My favorite passage about worship comes from Luke 24, the final chapter in Luke’s account of the life of Jesus
“While they were still talking about this, Jesus himself stood among them and said to them, ‘Peace be with you.’ They were startled and frightened, thinking they saw a ghost. He said to them, ‘Why are you troubled, and why do doubts rise in your minds? Look at my hands and my feet. It is I myself! Touch me and see; a ghost does not have flesh and bones, as you see I have.’ When he had said this, he showed them his hands and feet. And while they still did not believe it because of joy and amazement, he asked them, ‘Do you have anything here to eat?” They gave him a piece of broiled fish, and he took it and ate it in their presence. He said to them, ‘This is what I told you while I was still with you: Everything must be fulfilled that is written about me in the Law of Moses, the Prophets and the Psalms.’ Then he opened their minds so they could understand the Scriptures. He told them, ‘This is what is written: The Messiah will suffer and rise from the dead on the third day, and repentance for the forgiveness of sins will be preached in his name to all nations… While he was blessing them, he left them and was taken up into heaven. Then they worshiped him and returned to Jerusalem with great joy. And they stayed continually at the temple, praising God.” (Luke 24.36-53)
The sequence is fascinating to me.
The Risen, Resurrected Jesus appears to the disciples, just as he promised him that he would. They clearly recognize him, and yet, instead of being able to embrace and celebrate his presence, they are initially filled with fear. “They were startled and frightened, thinking they saw a ghost.”
If there was anyone who should have been prepared to step into the presence of Jesus (or better said, have Jesus step into their presence), it should have been the disciples. They knew his heart and his intentions better than anyone. They had spent three straight years with him. They had been told exactly how the sequence would happen, and they had been assured of his ultimate triumph over death.
Yet fear was still their initial response to seeing Jesus. Why?
The honesty of this account has had a tremendous impact on my understanding of worship, both as an individual and as a pastor.
I have to admit that the corporate dimension of worship is not something that has always come naturally to me. Having grown up the son of a pastor, you’d figure that I already have a predisposed appreciation for this. But the reality was the opposite. I rarely experienced the corporate gatherings of church as a worshipful, life-changing event. It felt more like something that was mandated as a requirement to remain part of the Christian community.
But as my faith began to mature during my twenties, I began to interact with the idea of corporate worship from a new perspective. I began to wonder why there was such an emphasis on worship throughout the Bible. I began to wonder what it was that God desired for us when we assembled together. I began to wonder how I could informally evaluate what a “successful” communal gathering entailed.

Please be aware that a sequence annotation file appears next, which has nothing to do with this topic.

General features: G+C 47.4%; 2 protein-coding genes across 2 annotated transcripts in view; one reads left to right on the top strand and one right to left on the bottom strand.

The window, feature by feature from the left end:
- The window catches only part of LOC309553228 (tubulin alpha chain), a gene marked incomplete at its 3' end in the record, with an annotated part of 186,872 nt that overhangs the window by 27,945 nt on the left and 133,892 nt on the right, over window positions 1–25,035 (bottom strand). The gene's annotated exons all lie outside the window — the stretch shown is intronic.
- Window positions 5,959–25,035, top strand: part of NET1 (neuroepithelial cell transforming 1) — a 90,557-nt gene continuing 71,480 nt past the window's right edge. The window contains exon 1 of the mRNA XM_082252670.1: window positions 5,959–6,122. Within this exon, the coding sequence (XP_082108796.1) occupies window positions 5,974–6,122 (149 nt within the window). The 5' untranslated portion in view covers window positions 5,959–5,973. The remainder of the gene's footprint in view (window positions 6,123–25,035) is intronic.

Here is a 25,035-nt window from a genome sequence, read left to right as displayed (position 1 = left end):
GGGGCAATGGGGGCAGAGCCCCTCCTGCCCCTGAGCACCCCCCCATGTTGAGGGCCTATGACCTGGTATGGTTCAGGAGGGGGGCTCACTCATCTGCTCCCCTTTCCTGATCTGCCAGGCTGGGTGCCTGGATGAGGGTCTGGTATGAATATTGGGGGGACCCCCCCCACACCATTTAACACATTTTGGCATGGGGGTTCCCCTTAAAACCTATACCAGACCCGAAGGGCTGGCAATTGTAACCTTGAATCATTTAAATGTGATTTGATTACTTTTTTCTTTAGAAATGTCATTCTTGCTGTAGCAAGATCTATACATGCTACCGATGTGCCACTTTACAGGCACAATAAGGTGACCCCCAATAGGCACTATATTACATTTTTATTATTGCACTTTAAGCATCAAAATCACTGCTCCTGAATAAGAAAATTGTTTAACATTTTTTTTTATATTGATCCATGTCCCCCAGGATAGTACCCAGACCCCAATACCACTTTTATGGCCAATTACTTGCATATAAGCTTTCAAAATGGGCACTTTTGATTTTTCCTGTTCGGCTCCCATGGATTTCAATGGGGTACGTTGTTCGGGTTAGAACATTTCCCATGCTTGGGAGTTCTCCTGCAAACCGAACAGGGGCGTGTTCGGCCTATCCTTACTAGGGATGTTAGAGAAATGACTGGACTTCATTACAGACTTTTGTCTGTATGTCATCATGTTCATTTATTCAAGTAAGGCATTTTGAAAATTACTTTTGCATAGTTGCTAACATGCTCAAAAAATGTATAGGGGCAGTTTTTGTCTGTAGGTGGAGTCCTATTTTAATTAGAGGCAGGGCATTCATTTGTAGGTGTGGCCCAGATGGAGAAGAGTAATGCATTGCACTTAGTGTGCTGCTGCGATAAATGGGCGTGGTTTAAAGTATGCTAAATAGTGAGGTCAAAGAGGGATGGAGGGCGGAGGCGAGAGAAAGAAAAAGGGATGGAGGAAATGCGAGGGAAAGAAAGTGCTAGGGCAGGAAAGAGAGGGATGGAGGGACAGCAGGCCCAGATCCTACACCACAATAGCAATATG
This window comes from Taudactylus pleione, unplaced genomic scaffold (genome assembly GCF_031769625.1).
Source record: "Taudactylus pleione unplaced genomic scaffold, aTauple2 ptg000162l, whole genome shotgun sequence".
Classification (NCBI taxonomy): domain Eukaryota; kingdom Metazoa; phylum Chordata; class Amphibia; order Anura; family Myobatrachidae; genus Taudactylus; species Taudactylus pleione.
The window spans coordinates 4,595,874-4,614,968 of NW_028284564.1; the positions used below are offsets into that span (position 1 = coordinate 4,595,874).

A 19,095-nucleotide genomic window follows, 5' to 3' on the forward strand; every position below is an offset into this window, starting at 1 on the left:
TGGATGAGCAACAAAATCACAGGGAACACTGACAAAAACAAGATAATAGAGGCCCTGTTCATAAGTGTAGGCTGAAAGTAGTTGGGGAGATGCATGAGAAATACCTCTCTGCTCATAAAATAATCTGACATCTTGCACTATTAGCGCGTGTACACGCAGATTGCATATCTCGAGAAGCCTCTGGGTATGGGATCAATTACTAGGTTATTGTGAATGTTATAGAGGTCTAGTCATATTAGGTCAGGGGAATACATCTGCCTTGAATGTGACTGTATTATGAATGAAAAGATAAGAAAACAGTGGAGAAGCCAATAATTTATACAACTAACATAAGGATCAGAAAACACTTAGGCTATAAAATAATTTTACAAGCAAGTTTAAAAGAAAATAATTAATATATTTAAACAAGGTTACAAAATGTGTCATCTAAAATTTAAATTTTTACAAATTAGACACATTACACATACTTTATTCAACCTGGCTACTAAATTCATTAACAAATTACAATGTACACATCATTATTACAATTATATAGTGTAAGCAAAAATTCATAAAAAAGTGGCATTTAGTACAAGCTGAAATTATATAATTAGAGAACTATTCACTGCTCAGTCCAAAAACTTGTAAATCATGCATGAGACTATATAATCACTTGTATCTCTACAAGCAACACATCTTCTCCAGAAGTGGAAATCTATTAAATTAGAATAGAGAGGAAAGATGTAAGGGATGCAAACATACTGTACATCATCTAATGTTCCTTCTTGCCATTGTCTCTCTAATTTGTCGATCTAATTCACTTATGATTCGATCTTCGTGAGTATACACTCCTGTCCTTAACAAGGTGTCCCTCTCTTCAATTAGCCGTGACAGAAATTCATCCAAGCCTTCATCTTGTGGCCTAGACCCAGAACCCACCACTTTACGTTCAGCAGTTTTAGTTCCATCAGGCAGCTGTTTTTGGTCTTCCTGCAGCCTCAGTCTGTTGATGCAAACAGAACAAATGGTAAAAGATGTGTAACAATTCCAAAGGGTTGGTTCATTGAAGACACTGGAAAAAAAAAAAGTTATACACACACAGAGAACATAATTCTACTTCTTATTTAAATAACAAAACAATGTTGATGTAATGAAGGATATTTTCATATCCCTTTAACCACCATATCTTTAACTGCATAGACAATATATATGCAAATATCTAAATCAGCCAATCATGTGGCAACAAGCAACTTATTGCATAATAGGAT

I came up with a lot of theories based on my reading of Scripture, but it was this passage in Luke that really provoked something deep within me. It’s a text that I find myself coming back to repeatedly these days.
When I read this final account in the book of Luke, I find myself asking a number of questions.
- What was it that produced such a heartfelt and authentic sense of praise and worship in the disciples?
- What was it about this particular encounter that lifted them to a new level of understanding and response to Jesus?
- What was it about the atmosphere that made it so conducive for worship?
- And why was it that their first response was fear? Why did they not worship immediately?
That last question is always what jumps out to me when I read the passage. It’s fascinating to see what the precondition was for one of the most powerful worship experiences the disciples would ever have. It wasn’t what most of us would expect. In our day and age we might think of a bellowing choir or the apex of a great song that creates the ripest condition for authentic and transformational worship. Those might work, but it’s not what happens here.
Interestingly, the catalyst of this worship moment was fear. It was doubt. It was a troubled mind.
Does that seem surprising? It does to me.
Yet that’s exactly how Luke describes the emotional state of the disciples when Jesus arrives. On one hand they were eager and expectant for him, begging him to reveal himself. On the other hand they were completely unprepared for him when he actually got there.
That is exactly what is so compelling to me about this account.
I think this is a good description of what happens when there is authentic, life transforming worship. We come into an environment longing for, searching for, and expecting to meet Jesus. And yet, when Jesus actually shows up, we are unprepared for him in all of his glory.